Edward G. Robinson has always been one of my favorite movie actors, and though he often complained about being typecast in gangster roles, occasionally he would get a plum part in movies like Sons (and House of Strangers [1949], in which he plays a similar character) to demonstrate his tremendous range. His Joe Keller is a fascinating individual, completely incapable of understanding how his unethical deeds are chiefly responsible for several deaths until the reluctant Chris is forced to rub his nose in the evil that he has done. His scenes with Lancaster are among the highlights of the film, as Burt plays a man torn between loyalty to his father and the unshakable certainty that Joe needs to atone for what his twisted business ethics have wrought. I was also mesmerized by Christians’ portrayal as Keller matriarch Kate—she plays Kate as a cold, distant woman who nevertheless can bend people to her will if she so desires. (Sadly, though Christians has a significant body of work in silent films, the only other movie I’ve seen her in is Letter From an Unknown Woman [1948], her last appearance on the silver screen.)

My favorite scene in Sons is the arrival of George Deever to the Keller home; he tells his sister that though he’s been estranged from their father for many years his new career as a lawyer has made him more flexible in examining both sides of an issue and, after having a heart-to-heart talk with Herbert is convinced that Joe knows much more than he originally told. There’s tenseness here between George, Ann and Chris—and then Kate enters the picture, softening George up with her motherly wiles (reminiscing on how she took care of him as a boy) and insisting that he stay for dinner, “just like old times.”

Later at dinner, George is being treated like the prodigal son—feted with all his favorite foods and receiving all the attention. Joe tells him he’ll talk with one of the respected judges in town to see about hiring George on as an attorney, while Kate coos over him and declares that her mission is to find him a wife. George is flummoxed and overwhelmed by all the consideration and declares the Kellers to be good people—pointing out that Kate hasn’t changed at all since the old days, and that Joe himself is the very picture of health. “Never been sick a day in my life,” Joe crows proudly.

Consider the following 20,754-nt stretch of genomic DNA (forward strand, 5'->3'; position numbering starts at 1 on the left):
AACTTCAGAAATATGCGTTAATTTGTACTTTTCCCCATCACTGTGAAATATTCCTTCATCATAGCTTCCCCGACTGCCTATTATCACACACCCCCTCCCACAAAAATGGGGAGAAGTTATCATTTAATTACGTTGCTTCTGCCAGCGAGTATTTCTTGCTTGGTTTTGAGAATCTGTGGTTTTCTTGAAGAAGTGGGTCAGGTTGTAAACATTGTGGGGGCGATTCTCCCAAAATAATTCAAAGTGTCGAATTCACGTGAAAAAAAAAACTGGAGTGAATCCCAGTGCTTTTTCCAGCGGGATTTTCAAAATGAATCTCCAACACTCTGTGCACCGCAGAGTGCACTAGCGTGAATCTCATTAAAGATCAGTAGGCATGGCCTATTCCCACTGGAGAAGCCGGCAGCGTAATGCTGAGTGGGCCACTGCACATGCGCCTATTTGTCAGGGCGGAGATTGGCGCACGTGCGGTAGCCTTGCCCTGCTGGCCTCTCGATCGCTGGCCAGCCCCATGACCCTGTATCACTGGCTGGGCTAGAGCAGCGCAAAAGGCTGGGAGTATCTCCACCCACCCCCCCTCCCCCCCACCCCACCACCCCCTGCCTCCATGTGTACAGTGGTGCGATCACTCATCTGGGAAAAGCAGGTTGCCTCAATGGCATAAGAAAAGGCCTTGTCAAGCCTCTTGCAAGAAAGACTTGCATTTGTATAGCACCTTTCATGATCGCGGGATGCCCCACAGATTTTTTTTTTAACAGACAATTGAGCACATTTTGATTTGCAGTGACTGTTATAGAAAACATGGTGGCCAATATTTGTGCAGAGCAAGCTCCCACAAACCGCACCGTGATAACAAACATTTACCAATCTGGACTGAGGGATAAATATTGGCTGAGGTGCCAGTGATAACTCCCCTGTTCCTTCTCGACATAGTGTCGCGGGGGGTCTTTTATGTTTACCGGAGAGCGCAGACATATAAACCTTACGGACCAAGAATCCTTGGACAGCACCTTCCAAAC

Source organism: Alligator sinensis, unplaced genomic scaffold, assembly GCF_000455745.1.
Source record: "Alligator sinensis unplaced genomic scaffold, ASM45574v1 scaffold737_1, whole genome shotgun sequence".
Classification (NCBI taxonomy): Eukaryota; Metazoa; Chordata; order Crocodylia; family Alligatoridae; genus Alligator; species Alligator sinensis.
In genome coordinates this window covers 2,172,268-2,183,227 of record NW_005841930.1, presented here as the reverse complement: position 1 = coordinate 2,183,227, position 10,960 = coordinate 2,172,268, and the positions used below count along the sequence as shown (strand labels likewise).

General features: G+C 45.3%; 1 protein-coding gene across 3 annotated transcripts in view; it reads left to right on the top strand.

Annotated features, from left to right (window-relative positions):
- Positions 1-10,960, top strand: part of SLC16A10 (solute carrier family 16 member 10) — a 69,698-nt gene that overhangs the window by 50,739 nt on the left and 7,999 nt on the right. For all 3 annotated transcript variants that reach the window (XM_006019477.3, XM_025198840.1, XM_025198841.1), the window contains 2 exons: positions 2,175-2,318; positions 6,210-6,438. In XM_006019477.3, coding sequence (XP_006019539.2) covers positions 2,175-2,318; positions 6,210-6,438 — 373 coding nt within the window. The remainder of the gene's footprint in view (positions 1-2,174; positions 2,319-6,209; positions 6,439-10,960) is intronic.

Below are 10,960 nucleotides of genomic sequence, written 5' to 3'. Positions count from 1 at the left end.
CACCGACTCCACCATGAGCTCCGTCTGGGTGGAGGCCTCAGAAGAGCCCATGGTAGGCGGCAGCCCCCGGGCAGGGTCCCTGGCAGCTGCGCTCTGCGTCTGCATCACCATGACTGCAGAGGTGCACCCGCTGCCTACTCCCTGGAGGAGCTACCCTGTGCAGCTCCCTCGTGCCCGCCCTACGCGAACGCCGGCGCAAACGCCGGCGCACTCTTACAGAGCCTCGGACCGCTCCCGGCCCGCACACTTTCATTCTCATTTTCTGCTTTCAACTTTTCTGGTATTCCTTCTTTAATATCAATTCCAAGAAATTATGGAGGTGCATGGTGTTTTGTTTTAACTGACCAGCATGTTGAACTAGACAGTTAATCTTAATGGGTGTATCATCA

You can almost hear the BOINNNNGGG! on the soundtrack. Joe backtracks and mentions that, of course, there was that time when he had the flu during the trial. But George isn’t buying it; his illusions have been shattered and he realizes what a schmuck he’s been—allowing himself to be played as a sap by a family he should rightly treat with contempt. (Were it not for Robinson’s wow performance, Duff would have walked off with the movie with this presentation alone.)

Sons features an eclectic supporting cast: Lloyd Gough, Arlene Francis (as a busybody neighbor who tells Ann that everyone in the ‘hood knows Joe is guilty—they just admire the way he weaseled out of it), Harry Morgan (the comedy relief), Elisabeth Frasier…and quick cameos from OTR vets Jerry Hausner, William Johnstone and Herb Vigran. If I have a quibble with the film, is that its dramatic punch comes to a halt with a tacked-on “happy ending” for Lancaster and Horton…but even this “necessity” doesn’t detract from what still remains a commanding, tragic statement of a family regretfully gone wrong.